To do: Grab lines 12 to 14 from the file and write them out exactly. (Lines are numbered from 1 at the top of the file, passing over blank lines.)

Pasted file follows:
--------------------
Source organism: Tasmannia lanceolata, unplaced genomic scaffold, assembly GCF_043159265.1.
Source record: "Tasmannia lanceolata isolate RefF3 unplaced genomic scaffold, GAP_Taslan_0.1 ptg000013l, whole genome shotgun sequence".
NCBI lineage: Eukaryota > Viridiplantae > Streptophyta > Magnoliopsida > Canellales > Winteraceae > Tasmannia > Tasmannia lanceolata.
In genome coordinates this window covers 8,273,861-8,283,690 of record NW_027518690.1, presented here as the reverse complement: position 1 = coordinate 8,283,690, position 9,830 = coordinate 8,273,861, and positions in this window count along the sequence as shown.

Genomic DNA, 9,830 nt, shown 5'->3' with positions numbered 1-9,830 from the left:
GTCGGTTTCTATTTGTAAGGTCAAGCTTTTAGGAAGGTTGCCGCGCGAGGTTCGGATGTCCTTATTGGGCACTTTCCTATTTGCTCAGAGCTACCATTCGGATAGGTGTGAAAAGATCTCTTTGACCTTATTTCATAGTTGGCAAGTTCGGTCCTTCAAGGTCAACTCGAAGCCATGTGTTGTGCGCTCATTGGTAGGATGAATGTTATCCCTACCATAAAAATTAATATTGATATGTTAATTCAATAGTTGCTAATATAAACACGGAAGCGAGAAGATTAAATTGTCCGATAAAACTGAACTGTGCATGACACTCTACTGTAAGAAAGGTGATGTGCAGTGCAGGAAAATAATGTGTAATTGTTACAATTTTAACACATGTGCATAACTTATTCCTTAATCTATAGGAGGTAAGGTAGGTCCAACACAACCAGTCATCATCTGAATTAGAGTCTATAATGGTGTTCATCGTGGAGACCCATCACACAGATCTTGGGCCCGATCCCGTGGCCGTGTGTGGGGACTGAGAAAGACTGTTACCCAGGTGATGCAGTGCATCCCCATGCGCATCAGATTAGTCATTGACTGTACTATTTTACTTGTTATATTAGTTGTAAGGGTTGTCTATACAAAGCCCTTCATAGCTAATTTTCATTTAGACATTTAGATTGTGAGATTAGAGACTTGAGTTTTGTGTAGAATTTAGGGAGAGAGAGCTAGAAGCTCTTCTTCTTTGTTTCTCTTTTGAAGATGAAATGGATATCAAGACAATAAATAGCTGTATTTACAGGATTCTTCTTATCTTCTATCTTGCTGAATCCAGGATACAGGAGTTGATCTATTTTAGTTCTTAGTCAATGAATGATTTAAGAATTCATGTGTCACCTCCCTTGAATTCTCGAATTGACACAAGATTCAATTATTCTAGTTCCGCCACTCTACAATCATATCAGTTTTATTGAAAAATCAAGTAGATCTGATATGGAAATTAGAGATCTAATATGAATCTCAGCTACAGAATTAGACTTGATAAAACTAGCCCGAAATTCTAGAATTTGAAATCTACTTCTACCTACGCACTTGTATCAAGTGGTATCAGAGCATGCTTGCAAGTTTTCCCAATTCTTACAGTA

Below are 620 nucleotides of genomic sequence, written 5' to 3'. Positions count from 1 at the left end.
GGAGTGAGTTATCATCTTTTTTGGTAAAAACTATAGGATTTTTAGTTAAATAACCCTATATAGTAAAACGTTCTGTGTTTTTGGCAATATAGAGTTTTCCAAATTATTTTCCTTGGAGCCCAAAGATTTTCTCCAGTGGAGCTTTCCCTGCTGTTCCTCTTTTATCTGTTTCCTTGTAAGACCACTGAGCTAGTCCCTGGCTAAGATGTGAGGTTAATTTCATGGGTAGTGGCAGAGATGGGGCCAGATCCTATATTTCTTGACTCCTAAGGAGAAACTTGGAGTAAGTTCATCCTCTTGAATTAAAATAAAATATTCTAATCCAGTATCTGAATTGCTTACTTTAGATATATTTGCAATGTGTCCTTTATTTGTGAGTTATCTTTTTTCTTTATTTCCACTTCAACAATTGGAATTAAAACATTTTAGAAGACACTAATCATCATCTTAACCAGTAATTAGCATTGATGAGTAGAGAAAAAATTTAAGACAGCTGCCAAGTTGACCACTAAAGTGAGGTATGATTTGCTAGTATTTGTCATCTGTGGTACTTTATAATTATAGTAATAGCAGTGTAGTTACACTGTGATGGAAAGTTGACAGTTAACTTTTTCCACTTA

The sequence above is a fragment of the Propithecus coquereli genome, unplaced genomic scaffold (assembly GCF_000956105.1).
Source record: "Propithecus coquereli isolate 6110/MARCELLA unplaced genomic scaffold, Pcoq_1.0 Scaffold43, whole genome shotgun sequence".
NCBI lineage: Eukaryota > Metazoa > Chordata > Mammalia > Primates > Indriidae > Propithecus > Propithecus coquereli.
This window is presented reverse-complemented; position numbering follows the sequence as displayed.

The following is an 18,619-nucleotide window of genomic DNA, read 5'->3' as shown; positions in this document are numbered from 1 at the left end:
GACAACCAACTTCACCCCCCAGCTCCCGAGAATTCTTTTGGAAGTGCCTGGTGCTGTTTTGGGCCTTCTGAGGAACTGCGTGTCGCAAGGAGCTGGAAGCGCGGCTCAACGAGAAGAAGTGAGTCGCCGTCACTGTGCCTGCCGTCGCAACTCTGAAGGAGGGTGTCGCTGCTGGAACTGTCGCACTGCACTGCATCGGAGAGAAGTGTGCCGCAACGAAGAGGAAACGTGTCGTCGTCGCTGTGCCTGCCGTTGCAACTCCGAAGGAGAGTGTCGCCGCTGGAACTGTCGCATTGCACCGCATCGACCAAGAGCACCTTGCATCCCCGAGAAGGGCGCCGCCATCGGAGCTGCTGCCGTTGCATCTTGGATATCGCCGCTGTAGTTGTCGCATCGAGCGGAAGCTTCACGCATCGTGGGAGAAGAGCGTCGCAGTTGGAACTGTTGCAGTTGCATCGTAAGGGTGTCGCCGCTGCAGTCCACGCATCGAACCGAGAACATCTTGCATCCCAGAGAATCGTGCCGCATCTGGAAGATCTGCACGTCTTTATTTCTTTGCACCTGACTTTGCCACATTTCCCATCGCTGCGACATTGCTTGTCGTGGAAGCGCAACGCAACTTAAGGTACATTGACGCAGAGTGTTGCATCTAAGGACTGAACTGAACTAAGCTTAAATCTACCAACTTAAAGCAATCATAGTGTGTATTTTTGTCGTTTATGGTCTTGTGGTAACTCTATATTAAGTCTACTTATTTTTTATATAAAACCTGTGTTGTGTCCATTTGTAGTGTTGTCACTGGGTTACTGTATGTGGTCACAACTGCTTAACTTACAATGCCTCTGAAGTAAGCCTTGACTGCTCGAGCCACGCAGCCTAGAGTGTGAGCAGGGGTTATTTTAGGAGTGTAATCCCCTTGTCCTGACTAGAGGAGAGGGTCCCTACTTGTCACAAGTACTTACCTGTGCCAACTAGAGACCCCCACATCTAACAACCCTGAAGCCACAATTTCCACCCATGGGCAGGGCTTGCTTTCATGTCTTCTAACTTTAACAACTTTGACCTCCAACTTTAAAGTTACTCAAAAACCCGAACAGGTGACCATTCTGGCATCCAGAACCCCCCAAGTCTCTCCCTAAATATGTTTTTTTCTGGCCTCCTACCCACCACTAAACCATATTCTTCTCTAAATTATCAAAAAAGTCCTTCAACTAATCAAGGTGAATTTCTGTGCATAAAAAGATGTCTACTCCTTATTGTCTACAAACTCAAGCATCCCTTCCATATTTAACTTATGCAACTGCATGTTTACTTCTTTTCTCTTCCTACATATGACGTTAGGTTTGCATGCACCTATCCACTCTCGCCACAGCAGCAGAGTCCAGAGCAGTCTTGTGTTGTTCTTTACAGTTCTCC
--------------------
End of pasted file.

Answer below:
This window is presented reverse-complemented; position numbering follows the sequence as displayed.

The following is an 18,619-nucleotide window of genomic DNA, read 5'->3' as shown; positions in this document are numbered from 1 at the left end:
GACAACCAACTTCACCCCCCAGCTCCCGAGAATTCTTTTGGAAGTGCCTGGTGCTGTTTTGGGCCTTCTGAGGAACTGCGTGTCGCAAGGAGCTGGAAGCGCGGCTCAACGAGAAGAAGTGAGTCGCCGTCACTGTGCCTGCCGTCGCAACTCTGAAGGAGGGTGTCGCTGCTGGAACTGTCGCACTGCACTGCATCGGAGAGAAGTGTGCCGCAACGAAGAGGAAACGTGTCGTCGTCGCTGTGCCTGCCGTTGCAACTCCGAAGGAGAGTGTCGCCGCTGGAACTGTCGCATTGCACCGCATCGACCAAGAGCACCTTGCATCCCCGAGAAGGGCGCCGCCATCGGAGCTGCTGCCGTTGCATCTTGGATATCGCCGCTGTAGTTGTCGCATCGAGCGGAAGCTTCACGCATCGTGGGAGAAGAGCGTCGCAGTTGGAACTGTTGCAGTTGCATCGTAAGGGTGTCGCCGCTGCAGTCCACGCATCGAACCGAGAACATCTTGCATCCCAGAGAATCGTGCCGCATCTGGAAGATCTGCACGTCTTTATTTCTTTGCACCTGACTTTGCCACATTTCCCATCGCTGCGACATTGCTTGTCGTGGAAGCGCAACGCAACTTAAGGTACATTGACGCAGAGTGTTGCATCTAAGGACTGAACTGAACTAAGCTTAAATCTACCAACTTAAAGCAATCATAGTGTGTATTTTTGTCGTTTATGGTCTTGTGGTAACTCTATATTAAGTCTACTTATTTTTTATATAAAACCTGTGTTGTGTCCATTTGTAGTGTTGTCACTGGGTTACTGTATGTGGTCACAACTGCTTAACTTACAATGCCTCTGAAGTAAGCCTTGACTGCTCGAGCCACGCAGCCTAGAGTGTGAGCAGGGGTTATTTTAGGAGTGTAATCCCCTTGTCCTGACTAGAGGAGAGGGTCCCTACTTGTCACAAGTACTTACCTGTGCCAACTAGAGACCCCCACATCTAACAACCCTGAAGCCACAATTTCCACCCATGGGCAGGGCTTGCTTTCATGTCTTCTAACTTTAACAACTTTGACCTCCAACTTTAAAGTTACTCAAAAACCCGAACAGGTGACCATTCTGGCATCCAGAACCCCCCAAGTCTCTCCCTAAATATGTTTTTTTCTGGCCTCCTACCCACCACTAAACCATATTCTTCTCTAAATTATCAAAAAAGTCCTTCAACTAATCAAGGTGAATTTCTGTGCATAAAAAGATGTCTACTCCTTATTGTCTACAAACTCAAGCATCCCTTCCATATTTAACTTATGCAACTGCATGTTTACTTCTTTTCTCTTCCTACATATGACGTTAGGTTTGCATGCACCTATCCACTCTCGCCACAGCAGCAGAGTCCAGAGCAGTCTTGTGTTGTTCTTTACAGTTCTCC